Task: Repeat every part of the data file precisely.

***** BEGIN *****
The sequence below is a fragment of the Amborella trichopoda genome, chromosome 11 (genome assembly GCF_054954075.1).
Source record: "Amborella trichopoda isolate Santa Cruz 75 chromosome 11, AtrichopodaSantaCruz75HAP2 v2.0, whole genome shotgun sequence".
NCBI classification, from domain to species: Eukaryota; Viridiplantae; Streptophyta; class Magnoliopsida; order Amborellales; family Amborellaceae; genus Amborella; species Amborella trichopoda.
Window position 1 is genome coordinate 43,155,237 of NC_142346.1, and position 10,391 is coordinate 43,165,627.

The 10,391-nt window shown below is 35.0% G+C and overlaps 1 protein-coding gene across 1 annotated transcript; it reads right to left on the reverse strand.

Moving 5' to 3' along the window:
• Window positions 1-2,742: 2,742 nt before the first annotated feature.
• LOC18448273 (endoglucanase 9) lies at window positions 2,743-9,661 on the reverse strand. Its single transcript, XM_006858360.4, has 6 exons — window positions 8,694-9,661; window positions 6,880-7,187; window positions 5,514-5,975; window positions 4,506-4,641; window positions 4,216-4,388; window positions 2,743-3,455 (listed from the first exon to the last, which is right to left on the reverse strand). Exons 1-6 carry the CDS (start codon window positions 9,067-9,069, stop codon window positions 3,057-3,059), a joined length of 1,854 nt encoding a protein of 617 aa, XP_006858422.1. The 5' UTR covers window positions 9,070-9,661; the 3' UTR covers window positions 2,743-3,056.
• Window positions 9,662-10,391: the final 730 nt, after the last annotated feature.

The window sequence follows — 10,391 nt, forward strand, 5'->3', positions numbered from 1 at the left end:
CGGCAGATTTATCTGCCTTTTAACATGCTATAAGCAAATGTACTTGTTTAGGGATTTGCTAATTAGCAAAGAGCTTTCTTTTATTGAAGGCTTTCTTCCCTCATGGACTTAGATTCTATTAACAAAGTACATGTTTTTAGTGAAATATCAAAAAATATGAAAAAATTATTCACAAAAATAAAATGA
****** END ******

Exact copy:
The sequence below is a fragment of the Amborella trichopoda genome, chromosome 11 (genome assembly GCF_054954075.1).
Source record: "Amborella trichopoda isolate Santa Cruz 75 chromosome 11, AtrichopodaSantaCruz75HAP2 v2.0, whole genome shotgun sequence".
NCBI classification, from domain to species: Eukaryota; Viridiplantae; Streptophyta; class Magnoliopsida; order Amborellales; family Amborellaceae; genus Amborella; species Amborella trichopoda.
Window position 1 is genome coordinate 43,155,237 of NC_142346.1, and position 10,391 is coordinate 43,165,627.

The 10,391-nt window shown below is 35.0% G+C and overlaps 1 protein-coding gene across 1 annotated transcript; it reads right to left on the reverse strand.

Moving 5' to 3' along the window:
• Window positions 1-2,742: 2,742 nt before the first annotated feature.
• LOC18448273 (endoglucanase 9) lies at window positions 2,743-9,661 on the reverse strand. Its single transcript, XM_006858360.4, has 6 exons — window positions 8,694-9,661; window positions 6,880-7,187; window positions 5,514-5,975; window positions 4,506-4,641; window positions 4,216-4,388; window positions 2,743-3,455 (listed from the first exon to the last, which is right to left on the reverse strand). Exons 1-6 carry the CDS (start codon window positions 9,067-9,069, stop codon window positions 3,057-3,059), a joined length of 1,854 nt encoding a protein of 617 aa, XP_006858422.1. The 5' UTR covers window positions 9,070-9,661; the 3' UTR covers window positions 2,743-3,056.
• Window positions 9,662-10,391: the final 730 nt, after the last annotated feature.

The window sequence follows — 10,391 nt, forward strand, 5'->3', positions numbered from 1 at the left end:
CGGCAGATTTATCTGCCTTTTAACATGCTATAAGCAAATGTACTTGTTTAGGGATTTGCTAATTAGCAAAGAGCTTTCTTTTATTGAAGGCTTTCTTCCCTCATGGACTTAGATTCTATTAACAAAGTACATGTTTTTAGTGAAATATCAAAAAATATGAAAAAATTATTCACAAAAATAAAATGA